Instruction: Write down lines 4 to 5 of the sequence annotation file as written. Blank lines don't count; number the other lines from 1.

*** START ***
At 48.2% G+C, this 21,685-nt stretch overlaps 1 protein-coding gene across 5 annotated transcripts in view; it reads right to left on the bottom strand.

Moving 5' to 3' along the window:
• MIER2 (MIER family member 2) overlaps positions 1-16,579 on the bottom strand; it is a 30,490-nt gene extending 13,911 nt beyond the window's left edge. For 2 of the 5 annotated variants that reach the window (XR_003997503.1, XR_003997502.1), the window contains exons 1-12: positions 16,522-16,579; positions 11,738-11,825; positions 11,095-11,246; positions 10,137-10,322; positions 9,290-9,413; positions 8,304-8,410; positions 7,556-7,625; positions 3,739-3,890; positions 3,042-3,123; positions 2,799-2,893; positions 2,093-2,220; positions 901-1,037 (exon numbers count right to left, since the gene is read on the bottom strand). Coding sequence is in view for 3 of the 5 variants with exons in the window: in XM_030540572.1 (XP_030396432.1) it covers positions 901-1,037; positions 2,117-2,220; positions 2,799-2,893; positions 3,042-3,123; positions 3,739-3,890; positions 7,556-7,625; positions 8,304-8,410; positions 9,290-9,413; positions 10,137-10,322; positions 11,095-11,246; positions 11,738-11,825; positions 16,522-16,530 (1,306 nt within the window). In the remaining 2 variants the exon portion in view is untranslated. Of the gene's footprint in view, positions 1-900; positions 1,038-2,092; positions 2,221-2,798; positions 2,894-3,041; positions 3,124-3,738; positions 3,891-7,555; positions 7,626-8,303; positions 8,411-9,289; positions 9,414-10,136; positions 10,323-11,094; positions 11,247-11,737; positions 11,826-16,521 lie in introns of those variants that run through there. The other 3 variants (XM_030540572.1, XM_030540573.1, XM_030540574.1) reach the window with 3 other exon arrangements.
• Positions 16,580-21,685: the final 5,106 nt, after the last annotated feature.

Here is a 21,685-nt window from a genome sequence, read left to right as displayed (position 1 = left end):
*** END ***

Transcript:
• Positions 16,580-21,685: the final 5,106 nt, after the last annotated feature.

Here is a 21,685-nt window from a genome sequence, read left to right as displayed (position 1 = left end):